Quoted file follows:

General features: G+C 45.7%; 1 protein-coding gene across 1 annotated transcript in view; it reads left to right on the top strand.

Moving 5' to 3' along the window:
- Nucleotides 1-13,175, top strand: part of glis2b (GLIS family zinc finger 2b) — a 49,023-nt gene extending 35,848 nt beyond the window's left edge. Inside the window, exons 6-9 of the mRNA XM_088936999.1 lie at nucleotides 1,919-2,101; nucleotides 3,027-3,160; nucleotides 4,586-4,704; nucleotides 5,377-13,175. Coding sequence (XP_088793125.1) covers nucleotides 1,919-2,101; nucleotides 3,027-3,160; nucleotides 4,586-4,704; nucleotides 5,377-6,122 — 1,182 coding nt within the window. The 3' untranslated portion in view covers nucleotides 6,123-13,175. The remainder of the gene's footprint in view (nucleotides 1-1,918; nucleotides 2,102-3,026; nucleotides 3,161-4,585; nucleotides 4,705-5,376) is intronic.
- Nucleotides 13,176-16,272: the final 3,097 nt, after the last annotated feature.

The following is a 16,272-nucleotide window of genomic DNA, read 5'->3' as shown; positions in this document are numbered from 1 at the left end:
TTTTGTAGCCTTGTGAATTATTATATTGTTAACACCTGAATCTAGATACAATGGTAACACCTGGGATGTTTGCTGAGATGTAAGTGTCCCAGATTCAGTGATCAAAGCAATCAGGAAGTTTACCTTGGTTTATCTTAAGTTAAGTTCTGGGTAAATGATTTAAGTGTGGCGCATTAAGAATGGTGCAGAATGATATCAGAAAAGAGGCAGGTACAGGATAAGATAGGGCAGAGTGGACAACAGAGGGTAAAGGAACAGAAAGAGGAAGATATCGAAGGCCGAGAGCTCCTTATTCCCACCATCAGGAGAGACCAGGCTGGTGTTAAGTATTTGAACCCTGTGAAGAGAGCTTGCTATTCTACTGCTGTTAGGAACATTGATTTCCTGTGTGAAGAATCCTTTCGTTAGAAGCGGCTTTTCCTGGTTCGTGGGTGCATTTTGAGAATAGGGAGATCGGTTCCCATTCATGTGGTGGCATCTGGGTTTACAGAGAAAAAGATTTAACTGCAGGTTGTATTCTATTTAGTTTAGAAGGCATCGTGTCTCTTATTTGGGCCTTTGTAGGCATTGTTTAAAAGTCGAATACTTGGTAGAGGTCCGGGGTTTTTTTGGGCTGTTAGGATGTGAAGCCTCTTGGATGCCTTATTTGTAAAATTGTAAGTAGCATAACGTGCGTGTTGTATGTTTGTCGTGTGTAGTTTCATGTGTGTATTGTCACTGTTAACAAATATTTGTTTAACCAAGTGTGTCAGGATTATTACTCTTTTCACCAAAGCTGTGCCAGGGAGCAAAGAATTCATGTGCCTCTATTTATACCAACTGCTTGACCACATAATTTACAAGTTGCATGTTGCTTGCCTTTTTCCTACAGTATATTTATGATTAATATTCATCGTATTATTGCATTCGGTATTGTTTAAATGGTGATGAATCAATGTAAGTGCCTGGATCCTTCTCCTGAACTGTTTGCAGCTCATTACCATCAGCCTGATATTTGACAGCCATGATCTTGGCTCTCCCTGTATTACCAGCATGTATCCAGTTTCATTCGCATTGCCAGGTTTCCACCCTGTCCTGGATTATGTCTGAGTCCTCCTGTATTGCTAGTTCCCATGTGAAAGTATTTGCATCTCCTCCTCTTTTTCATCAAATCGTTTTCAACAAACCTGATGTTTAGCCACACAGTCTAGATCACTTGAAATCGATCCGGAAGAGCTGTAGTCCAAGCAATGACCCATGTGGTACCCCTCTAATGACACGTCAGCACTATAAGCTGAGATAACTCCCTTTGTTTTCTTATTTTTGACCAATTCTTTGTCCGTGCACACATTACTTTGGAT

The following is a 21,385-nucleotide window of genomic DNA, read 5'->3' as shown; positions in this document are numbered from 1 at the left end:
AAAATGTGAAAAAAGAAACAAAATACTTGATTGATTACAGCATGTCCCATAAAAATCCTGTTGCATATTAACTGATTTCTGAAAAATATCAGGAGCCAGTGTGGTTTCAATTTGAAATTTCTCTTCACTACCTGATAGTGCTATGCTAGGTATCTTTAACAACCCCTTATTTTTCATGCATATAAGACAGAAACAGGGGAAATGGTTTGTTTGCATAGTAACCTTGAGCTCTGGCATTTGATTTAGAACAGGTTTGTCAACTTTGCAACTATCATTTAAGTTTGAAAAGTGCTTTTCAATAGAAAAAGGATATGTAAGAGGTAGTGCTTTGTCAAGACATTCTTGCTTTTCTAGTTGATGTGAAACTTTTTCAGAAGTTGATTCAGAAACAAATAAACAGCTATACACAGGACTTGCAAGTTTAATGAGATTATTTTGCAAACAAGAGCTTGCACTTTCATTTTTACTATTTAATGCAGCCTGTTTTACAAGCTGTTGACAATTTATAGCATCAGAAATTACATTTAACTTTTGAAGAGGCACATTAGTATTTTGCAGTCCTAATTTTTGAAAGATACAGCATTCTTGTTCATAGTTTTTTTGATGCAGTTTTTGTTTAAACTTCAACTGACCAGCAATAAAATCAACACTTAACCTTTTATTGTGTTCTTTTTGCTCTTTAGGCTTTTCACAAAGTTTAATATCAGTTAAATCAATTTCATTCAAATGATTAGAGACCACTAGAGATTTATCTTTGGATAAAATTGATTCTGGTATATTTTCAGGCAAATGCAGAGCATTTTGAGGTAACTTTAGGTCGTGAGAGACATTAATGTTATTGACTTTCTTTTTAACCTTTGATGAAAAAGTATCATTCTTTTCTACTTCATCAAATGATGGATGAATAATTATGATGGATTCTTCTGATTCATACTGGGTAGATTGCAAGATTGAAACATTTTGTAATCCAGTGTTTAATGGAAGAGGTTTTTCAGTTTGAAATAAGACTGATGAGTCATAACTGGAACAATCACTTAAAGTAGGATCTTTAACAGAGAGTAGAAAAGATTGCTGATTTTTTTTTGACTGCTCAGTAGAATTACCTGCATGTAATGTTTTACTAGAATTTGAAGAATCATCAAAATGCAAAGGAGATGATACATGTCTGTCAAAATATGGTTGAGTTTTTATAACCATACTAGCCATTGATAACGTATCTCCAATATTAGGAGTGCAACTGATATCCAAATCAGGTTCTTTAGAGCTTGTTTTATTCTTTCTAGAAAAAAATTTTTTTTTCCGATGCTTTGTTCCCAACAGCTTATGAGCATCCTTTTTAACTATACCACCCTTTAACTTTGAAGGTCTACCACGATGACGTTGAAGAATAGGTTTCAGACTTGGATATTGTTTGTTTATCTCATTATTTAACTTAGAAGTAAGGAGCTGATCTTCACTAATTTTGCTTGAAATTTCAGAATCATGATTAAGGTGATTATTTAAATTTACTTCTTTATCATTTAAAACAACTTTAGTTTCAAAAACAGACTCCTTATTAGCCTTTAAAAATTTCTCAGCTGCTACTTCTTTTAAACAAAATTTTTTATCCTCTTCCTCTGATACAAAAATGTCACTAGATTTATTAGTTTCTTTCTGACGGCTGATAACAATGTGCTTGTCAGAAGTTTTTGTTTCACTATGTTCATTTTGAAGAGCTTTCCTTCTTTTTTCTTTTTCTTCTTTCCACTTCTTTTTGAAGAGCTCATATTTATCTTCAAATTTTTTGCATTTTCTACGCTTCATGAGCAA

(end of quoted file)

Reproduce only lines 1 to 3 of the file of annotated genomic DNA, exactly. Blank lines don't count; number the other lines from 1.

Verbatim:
General features: G+C 45.7%; 1 protein-coding gene across 1 annotated transcript in view; it reads left to right on the top strand.

Moving 5' to 3' along the window:
- Nucleotides 1-13,175, top strand: part of glis2b (GLIS family zinc finger 2b) — a 49,023-nt gene extending 35,848 nt beyond the window's left edge. Inside the window, exons 6-9 of the mRNA XM_088936999.1 lie at nucleotides 1,919-2,101; nucleotides 3,027-3,160; nucleotides 4,586-4,704; nucleotides 5,377-13,175. Coding sequence (XP_088793125.1) covers nucleotides 1,919-2,101; nucleotides 3,027-3,160; nucleotides 4,586-4,704; nucleotides 5,377-6,122 — 1,182 coding nt within the window. The 3' untranslated portion in view covers nucleotides 6,123-13,175. The remainder of the gene's footprint in view (nucleotides 1-1,918; nucleotides 2,102-3,026; nucleotides 3,161-4,585; nucleotides 4,705-5,376) is intronic.